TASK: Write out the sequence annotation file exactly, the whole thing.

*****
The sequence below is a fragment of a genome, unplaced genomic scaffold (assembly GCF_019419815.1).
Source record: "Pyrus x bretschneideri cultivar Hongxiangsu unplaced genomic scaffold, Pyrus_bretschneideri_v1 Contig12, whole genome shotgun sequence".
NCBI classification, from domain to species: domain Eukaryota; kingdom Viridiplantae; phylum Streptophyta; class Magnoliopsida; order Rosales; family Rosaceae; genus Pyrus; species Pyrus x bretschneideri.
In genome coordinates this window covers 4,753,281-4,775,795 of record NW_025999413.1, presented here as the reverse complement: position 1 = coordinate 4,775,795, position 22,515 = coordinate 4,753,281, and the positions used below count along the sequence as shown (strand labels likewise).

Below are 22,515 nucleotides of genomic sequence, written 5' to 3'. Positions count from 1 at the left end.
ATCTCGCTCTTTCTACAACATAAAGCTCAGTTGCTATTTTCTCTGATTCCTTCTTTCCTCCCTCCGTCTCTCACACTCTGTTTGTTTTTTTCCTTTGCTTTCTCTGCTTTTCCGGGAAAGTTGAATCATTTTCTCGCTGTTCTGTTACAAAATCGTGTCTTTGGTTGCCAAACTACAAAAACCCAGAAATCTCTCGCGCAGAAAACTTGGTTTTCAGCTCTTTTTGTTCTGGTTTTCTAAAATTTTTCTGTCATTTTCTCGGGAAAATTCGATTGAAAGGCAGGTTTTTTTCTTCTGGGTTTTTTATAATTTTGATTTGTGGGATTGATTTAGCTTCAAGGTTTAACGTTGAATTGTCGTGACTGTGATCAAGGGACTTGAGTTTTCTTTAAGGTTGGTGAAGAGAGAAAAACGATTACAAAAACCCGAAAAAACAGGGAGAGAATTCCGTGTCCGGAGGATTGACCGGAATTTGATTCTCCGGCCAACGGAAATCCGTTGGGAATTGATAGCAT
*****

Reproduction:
The sequence below is a fragment of a genome, unplaced genomic scaffold (assembly GCF_019419815.1).
Source record: "Pyrus x bretschneideri cultivar Hongxiangsu unplaced genomic scaffold, Pyrus_bretschneideri_v1 Contig12, whole genome shotgun sequence".
NCBI classification, from domain to species: domain Eukaryota; kingdom Viridiplantae; phylum Streptophyta; class Magnoliopsida; order Rosales; family Rosaceae; genus Pyrus; species Pyrus x bretschneideri.
In genome coordinates this window covers 4,753,281-4,775,795 of record NW_025999413.1, presented here as the reverse complement: position 1 = coordinate 4,775,795, position 22,515 = coordinate 4,753,281, and the positions used below count along the sequence as shown (strand labels likewise).

Below are 22,515 nucleotides of genomic sequence, written 5' to 3'. Positions count from 1 at the left end.
ATCTCGCTCTTTCTACAACATAAAGCTCAGTTGCTATTTTCTCTGATTCCTTCTTTCCTCCCTCCGTCTCTCACACTCTGTTTGTTTTTTTCCTTTGCTTTCTCTGCTTTTCCGGGAAAGTTGAATCATTTTCTCGCTGTTCTGTTACAAAATCGTGTCTTTGGTTGCCAAACTACAAAAACCCAGAAATCTCTCGCGCAGAAAACTTGGTTTTCAGCTCTTTTTGTTCTGGTTTTCTAAAATTTTTCTGTCATTTTCTCGGGAAAATTCGATTGAAAGGCAGGTTTTTTTCTTCTGGGTTTTTTATAATTTTGATTTGTGGGATTGATTTAGCTTCAAGGTTTAACGTTGAATTGTCGTGACTGTGATCAAGGGACTTGAGTTTTCTTTAAGGTTGGTGAAGAGAGAAAAACGATTACAAAAACCCGAAAAAACAGGGAGAGAATTCCGTGTCCGGAGGATTGACCGGAATTTGATTCTCCGGCCAACGGAAATCCGTTGGGAATTGATAGCAT